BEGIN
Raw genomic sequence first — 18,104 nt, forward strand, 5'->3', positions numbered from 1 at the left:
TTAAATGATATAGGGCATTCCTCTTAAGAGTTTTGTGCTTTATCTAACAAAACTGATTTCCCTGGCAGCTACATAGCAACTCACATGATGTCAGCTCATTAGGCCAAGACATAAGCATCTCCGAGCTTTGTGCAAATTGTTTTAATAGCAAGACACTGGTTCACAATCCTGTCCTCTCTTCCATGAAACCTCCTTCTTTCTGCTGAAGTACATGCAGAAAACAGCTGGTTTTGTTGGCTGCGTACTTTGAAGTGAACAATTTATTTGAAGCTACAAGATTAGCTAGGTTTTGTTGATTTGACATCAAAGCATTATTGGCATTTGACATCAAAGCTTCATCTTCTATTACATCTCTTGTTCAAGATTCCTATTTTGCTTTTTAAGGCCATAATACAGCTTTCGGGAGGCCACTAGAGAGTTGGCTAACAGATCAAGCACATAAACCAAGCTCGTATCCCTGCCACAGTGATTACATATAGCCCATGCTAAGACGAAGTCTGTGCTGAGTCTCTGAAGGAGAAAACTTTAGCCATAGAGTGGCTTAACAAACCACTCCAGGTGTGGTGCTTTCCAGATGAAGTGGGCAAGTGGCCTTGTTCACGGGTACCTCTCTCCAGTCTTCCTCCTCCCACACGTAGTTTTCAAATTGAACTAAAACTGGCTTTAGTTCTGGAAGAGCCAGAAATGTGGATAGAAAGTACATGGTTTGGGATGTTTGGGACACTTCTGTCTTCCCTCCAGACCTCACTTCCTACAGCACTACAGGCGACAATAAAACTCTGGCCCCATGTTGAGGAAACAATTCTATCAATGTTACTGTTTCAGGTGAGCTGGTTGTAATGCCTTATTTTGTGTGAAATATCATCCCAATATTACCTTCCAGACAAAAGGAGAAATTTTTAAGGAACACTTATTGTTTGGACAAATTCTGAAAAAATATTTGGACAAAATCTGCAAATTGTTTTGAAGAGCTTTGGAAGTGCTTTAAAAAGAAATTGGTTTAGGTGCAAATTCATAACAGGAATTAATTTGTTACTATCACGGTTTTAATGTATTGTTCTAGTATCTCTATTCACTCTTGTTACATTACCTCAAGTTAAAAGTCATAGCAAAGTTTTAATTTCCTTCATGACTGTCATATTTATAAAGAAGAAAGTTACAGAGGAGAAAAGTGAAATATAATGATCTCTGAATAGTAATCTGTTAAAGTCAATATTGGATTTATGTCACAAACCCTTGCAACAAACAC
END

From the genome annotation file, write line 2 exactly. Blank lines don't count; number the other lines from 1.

TTAAATGATATAGGGCATTCCTCTTAAGAGTTTTGTGCTTTATCTAACAAAACTGATTTCCCTGGCAGCTACATAGCAACTCACATGATGTCAGCTCATTAGGCCAAGACATAAGCATCTCCGAGCTTTGTGCAAATTGTTTTAATAGCAAGACACTGGTTCACAATCCTGTCCTCTCTTCCATGAAACCTCCTTCTTTCTGCTGAAGTACATGCAGAAAACAGCTGGTTTTGTTGGCTGCGTACTTTGAAGTGAACAATTTATTTGAAGCTACAAGATTAGCTAGGTTTTGTTGATTTGACATCAAAGCATTATTGGCATTTGACATCAAAGCTTCATCTTCTATTACATCTCTTGTTCAAGATTCCTATTTTGCTTTTTAAGGCCATAATACAGCTTTCGGGAGGCCACTAGAGAGTTGGCTAACAGATCAAGCACATAAACCAAGCTCGTATCCCTGCCACAGTGATTACATATAGCCCATGCTAAGACGAAGTCTGTGCTGAGTCTCTGAAGGAGAAAACTTTAGCCATAGAGTGGCTTAACAAACCACTCCAGGTGTGGTGCTTTCCAGATGAAGTGGGCAAGTGGCCTTGTTCACGGGTACCTCTCTCCAGTCTTCCTCCTCCCACACGTAGTTTTCAAATTGAACTAAAACTGGCTTTAGTTCTGGAAGAGCCAGAAATGTGGATAGAAAGTACATGGTTTGGGATGTTTGGGACACTTCTGTCTTCCCTCCAGACCTCACTTCCTACAGCACTACAGGCGACAATAAAACTCTGGCCCCATGTTGAGGAAACAATTCTATCAATGTTACTGTTTCAGGTGAGCTGGTTGTAATGCCTTATTTTGTGTGAAATATCATCCCAATATTACCTTCCAGACAAAAGGAGAAATTTTTAAGGAACACTTATTGTTTGGACAAATTCTGAAAAAATATTTGGACAAAATCTGCAAATTGTTTTGAAGAGCTTTGGAAGTGCTTTAAAAAGAAATTGGTTTAGGTGCAAATTCATAACAGGAATTAATTTGTTACTATCACGGTTTTAATGTATTGTTCTAGTATCTCTATTCACTCTTGTTACATTACCTCAAGTTAAAAGTCATAGCAAAGTTTTAATTTCCTTCATGACTGTCATATTTATAAAGAAGAAAGTTACAGAGGAGAAAAGTGAAATATAATGATCTCTGAATAGTAATCTGTTAAAGTCAATATTGGATTTATGTCACAAACCCTTGCAACAAACAC